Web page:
Wexford Racecourse Guide

Close to the south-eastern corner of Ireland is where the county town of Wexford and its National Hunt racecourse can be found.

Since 2016, Wexford Racecourse has been one of just a few courses in Ireland to offer National Hunt racing exclusively. Its jumps fixtures take place outside of the main season however, running between April and October instead of the more conventional winter schedule.

Map

Swap Start/End

The Course

In 2015 the nine furlong course underwent a huge switch as it went from being a right-handed course to a left-handed one. The change has been largely approved by jockeys although spectators now don’t get such a close view of the winning post. It’s still a sharp course especially for the hurdles track which is furthermost inside, and one that favours speedy handy types.

Races now end with slightly uphill finish and there’s just the one obstacle down the home straight in both chases and hurdles. The fences at the course are fair and like the hurdles, there are six to a circuit. It’s a place known for having ground that varies a lot and it’s not an easy track to water either as the undulations means the ground tends to have inconsistent levels of firmness.

Major Races

By being awarded Listed status in 2013, the M.W. Hickey Memorial Chase became the first Listed race at the course since 2005. It has welcomed some good horses over the years including Double Seven, winner of the 2013 renewal who finished third in the Grand National the following season. The race, which is scheduled for late October, is the most valuable race at the course, a little ahead of the Veterans Handicap Chase. The two and a half mile contest sees some real experienced horses, at least 10 years old, trying to add another victory to their career tally.

Visiting

Wexford has a good mix of weekend and midweek meetings with some taking place in the afternoon and others the evening.

  • Dress Code: No formal rules relating to attire exist at Wexford.
  • Ticket Prices: Admission prices at Wexford stay the same for all fixtures, €15 for adults and €10 for OAPs & students. Children under 14 are allowed to enter for free. General admission tickets are to be purchased on the day of the race as pre-booking is not available. The All-In Ticket Package must be pre-booked however by phoning 087 3828099, it costs €30 and includes admission and a two course meal in the Ivy Room.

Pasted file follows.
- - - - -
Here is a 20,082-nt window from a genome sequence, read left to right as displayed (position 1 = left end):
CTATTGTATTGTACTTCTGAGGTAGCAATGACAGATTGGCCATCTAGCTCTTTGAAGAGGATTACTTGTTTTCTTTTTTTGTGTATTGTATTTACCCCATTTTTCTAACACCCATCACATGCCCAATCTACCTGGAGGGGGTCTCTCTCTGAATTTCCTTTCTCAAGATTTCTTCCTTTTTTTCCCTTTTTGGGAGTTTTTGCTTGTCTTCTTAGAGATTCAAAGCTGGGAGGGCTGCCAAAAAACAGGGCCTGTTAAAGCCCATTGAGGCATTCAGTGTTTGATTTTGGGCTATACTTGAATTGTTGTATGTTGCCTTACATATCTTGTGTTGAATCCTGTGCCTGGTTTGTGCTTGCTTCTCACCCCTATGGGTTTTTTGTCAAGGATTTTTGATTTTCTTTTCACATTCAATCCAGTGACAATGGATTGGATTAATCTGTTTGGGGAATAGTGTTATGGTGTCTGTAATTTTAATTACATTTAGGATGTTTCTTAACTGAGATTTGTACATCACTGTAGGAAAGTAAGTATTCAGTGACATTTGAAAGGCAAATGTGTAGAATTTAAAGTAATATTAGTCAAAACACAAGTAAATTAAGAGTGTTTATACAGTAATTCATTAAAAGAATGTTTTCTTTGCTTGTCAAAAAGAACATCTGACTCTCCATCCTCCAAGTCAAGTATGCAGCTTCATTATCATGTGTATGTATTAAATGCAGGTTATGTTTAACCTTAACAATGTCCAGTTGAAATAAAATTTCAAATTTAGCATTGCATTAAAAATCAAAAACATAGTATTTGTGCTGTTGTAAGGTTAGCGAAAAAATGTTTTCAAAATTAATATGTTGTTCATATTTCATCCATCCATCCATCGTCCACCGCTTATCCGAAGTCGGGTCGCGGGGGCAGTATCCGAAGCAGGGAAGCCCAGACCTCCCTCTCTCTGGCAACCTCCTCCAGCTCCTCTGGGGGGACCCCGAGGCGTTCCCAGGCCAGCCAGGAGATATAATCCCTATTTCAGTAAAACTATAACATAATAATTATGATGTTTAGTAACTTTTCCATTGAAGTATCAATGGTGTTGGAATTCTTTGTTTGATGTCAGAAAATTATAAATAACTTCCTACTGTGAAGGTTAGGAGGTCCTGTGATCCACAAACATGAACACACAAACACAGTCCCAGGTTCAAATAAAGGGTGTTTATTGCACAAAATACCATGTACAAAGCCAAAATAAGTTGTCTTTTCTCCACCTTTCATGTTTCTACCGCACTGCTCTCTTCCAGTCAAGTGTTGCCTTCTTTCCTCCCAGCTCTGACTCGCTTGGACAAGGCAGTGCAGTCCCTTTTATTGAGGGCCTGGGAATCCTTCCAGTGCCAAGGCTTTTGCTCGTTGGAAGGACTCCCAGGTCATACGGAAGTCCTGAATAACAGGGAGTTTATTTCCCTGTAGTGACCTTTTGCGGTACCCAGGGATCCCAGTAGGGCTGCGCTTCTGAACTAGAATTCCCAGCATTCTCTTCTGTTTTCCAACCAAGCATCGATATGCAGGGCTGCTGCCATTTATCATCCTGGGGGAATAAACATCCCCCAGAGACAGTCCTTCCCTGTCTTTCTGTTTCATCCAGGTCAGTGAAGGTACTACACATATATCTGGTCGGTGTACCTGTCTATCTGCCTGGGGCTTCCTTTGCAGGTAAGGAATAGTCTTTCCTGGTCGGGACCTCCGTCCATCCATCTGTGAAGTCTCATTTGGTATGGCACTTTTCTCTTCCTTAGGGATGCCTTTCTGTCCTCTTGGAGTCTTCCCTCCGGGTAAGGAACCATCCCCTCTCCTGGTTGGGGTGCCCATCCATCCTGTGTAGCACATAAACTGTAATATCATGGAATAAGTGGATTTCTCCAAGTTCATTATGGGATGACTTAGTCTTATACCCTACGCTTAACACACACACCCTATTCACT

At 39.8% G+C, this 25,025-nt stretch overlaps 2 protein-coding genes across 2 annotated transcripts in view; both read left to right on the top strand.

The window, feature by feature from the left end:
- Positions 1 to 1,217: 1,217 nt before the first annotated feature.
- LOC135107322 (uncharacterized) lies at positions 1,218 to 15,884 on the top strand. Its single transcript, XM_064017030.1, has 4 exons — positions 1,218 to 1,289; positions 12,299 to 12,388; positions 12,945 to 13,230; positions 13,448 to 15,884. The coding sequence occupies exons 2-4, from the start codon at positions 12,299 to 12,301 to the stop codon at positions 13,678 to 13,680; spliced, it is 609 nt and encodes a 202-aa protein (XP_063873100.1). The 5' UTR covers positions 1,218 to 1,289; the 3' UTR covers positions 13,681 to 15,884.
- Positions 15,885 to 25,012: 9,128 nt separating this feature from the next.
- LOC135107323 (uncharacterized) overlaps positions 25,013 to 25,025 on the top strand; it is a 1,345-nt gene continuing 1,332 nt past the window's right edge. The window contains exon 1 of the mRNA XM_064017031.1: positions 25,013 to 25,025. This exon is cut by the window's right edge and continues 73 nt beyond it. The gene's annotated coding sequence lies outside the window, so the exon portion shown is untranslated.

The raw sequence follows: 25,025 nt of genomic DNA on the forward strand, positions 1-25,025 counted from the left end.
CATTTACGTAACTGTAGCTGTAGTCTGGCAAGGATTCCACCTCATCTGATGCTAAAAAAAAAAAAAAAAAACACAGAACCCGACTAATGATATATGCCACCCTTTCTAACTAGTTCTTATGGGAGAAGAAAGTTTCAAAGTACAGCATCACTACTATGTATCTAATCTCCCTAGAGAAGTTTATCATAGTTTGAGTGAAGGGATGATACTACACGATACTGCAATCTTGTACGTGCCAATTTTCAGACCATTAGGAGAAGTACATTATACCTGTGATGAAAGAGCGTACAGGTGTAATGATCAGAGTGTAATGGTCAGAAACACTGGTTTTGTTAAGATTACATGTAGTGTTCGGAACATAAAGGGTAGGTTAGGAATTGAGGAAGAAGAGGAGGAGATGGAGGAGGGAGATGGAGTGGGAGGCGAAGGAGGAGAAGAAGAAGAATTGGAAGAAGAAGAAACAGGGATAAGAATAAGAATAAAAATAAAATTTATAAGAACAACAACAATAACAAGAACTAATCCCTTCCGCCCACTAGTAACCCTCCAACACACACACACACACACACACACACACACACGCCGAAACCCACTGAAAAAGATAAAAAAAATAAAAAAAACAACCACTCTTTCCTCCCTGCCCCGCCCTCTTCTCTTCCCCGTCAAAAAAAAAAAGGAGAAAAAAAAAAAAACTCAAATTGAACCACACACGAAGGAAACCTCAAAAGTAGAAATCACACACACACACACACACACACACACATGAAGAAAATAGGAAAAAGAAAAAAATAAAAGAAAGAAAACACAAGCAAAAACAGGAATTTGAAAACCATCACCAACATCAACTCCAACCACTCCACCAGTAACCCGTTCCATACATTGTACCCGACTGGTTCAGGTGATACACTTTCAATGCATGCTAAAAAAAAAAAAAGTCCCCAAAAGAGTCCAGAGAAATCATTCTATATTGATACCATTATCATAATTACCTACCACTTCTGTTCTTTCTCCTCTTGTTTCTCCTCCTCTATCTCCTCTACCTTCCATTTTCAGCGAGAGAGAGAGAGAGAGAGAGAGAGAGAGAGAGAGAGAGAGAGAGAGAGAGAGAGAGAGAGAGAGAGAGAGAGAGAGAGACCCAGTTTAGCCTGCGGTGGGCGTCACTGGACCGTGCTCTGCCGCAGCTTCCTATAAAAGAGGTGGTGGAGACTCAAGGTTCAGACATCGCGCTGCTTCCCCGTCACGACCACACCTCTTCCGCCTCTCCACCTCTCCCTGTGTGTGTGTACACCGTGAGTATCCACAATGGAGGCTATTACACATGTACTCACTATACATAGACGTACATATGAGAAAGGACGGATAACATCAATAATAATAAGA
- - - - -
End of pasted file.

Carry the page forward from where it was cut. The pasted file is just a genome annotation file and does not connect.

• Membership: For €100 you can join the Supporters Club at Wexford and enjoy all 11 annual fixtures plus nine other reciprocal meetings. For racedays at Wexford you’ll have access to the private Supporters’ Club Bar where you can bring a guest along with you and you’ll be given complimentary hot beverages and a racecard. As an added bonus, you will be entitled to one free two course meal in the Ivy Room during the duration of your membership.
  • Getting There: Irish Rail run a service between Dublin and Wexford several times a day. Wexford railway station is situated just 2km from the racecourse and the journey can be made on foot, by taxi or by the Wexford Bus service that stops at the nearby Wexford General Hospital.
  • Parking: Free parking for 200 cars is available in the centre of the course with spaces issued on a first come first serve basis. The car park outside the main gates is for Owners and Trainers only.

History

Racing in Wexford dates back to 1870 but many would argue that the true beginning was on 15th October 1951 when the new course at Bettyville opened. Many enterprising people had been part of the project to build the new racing venue and on the opening day they saw a crowd of at least 17,000 in attendance. The new stands offered a great view for spectators to see the spacious green turf on what turned out to be a both pleasant and historic day.

For the first ever meeting, the price of admission was 10 shillings for the gents, five for the ladies and half-a-crown for anyone in the outside enclosure. Among those in attendance was W. T. Cosgrave who made an appearance to inspect the course along with N. O’Dwyer who was the course architect and contractor.

The Wexford Racecourse Supporters’ Club was to be founded 36 years later in 1987, with the aim of helping to raise funds for the course. This, along with an increase in sponsorship, led to there being sufficient money to improve the track by levelling the surface, draining it, cambering the bends and reducing the sharpness of the bend which led to the straight.

By improving the track, top trainers were now keen on sending runners to Wexford so it was very much a worthwhile investment. With fields bigger and of better quality, attention turned to improving the experience at the course for patrons. In May 1996, Minister of Agriculture, Ivan Yates T.D. officially opened a new stand which was fitted with bars and Tote betting facilities. The minister would return two years later to open the Ivy Room bar and restaurant.

Development of the course did not stop there and it’s something which continues on a regular basis. The nearby reservoir was moved to allow the course on the east side to be widened and the irrigation system has been improved. On top of this, stabling facilities have been increased in both size and quality and the area for jockeys has also been expanded and upgraded.